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    February 7-March 7

Winner!  5 Tony Awards including Best Play 

George, a professor at a small college, and his wife, Martha, have just returned home, drunk from a Saturday night party. Martha announces, amidst general profanity, that she has invited a young couple—an opportunistic new professor at the college and his shatteringly naïve new bride—to stop by for a nightcap. When they arrive the charade begins. The drinks flow and inhibitions melt. Truths and lies are shot back and forth in a dizzying volley of wit and words. But underneath the edgy banter, lurks an undercurrent of tragedy and despair. George and Martha’s inhuman bitterness toward one another is provoked by the enormous personal sadness that they have pledged to keep to themselves: a secret that has been the foundation and the straitjacket for their relationship. In the end, the mystery in which the distressed George and Martha have taken refuge is exposed, once and for all revealing the degrading mess they have made of their lives, but perhaps opening space for a real life together.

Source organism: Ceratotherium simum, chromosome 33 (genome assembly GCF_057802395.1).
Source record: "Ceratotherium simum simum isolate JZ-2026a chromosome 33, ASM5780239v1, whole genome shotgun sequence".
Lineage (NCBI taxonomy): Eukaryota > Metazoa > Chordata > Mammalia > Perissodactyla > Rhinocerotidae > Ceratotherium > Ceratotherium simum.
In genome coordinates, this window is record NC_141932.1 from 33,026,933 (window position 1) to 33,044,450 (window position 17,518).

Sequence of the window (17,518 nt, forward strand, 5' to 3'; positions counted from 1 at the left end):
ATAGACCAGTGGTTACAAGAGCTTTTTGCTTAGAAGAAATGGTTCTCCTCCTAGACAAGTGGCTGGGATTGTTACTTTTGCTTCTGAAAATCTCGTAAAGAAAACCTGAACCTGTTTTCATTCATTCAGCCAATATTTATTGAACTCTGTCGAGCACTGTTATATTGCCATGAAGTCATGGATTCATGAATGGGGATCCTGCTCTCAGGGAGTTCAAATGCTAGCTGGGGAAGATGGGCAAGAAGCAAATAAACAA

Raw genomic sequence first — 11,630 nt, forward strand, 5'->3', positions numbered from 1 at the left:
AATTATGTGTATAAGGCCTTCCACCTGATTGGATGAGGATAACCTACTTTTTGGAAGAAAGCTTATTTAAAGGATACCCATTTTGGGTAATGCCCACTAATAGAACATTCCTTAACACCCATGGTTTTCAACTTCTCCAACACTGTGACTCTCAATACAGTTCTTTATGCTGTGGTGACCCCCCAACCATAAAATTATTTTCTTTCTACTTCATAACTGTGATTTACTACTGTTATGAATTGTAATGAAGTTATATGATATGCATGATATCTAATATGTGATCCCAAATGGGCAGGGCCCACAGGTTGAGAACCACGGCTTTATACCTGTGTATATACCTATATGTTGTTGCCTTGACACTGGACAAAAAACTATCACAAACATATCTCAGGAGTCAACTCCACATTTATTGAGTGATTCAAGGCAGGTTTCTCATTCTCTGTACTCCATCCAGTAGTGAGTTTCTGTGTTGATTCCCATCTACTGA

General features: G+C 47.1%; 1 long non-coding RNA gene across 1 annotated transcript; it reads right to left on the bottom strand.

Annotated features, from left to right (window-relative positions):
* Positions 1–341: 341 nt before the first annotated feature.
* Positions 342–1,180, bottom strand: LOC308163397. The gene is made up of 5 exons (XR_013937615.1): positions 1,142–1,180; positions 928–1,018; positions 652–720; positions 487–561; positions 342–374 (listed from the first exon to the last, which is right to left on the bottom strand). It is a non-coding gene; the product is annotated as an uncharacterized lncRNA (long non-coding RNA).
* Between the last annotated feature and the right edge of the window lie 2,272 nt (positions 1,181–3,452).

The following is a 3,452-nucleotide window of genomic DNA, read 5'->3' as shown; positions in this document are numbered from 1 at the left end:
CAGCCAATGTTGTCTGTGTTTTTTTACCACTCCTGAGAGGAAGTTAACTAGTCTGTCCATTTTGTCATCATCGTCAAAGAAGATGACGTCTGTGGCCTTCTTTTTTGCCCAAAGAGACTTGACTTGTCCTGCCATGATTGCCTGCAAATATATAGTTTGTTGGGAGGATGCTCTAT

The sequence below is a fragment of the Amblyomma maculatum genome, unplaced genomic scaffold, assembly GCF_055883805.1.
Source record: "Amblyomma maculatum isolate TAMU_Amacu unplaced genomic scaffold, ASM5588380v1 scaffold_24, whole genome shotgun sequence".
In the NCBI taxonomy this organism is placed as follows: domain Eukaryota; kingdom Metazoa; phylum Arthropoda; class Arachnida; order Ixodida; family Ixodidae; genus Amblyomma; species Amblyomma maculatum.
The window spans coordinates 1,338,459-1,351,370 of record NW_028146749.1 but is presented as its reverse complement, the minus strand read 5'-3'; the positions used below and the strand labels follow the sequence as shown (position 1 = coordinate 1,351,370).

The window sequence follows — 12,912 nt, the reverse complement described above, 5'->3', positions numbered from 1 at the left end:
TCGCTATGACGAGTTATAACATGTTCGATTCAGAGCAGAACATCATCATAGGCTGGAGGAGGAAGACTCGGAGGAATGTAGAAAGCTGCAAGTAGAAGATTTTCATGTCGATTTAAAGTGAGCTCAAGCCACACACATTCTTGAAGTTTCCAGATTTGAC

Albee’s play is tragic in that it shows an intelligent couple retreating into verbal violence and grotesque games-playing to camouflage their unhappiness. But it is optimistic in that George and Martha finally shed their illusions and face up to the bitter truth. The greatness of Albee’s play lies in its unspoken wish that the American nation might itself one day have the courage to confront reality.”
– Michael Billington, The Guardian

“…fabrication, delusion and manipulation are integral to the play. Like Beckett and his existentialist comic nightmares, Albee mines a pitch-black absurdism. Fifty years on, and he’s still one step ahead of Broadway.”
— Elisabeth Vincentelli, The New York Post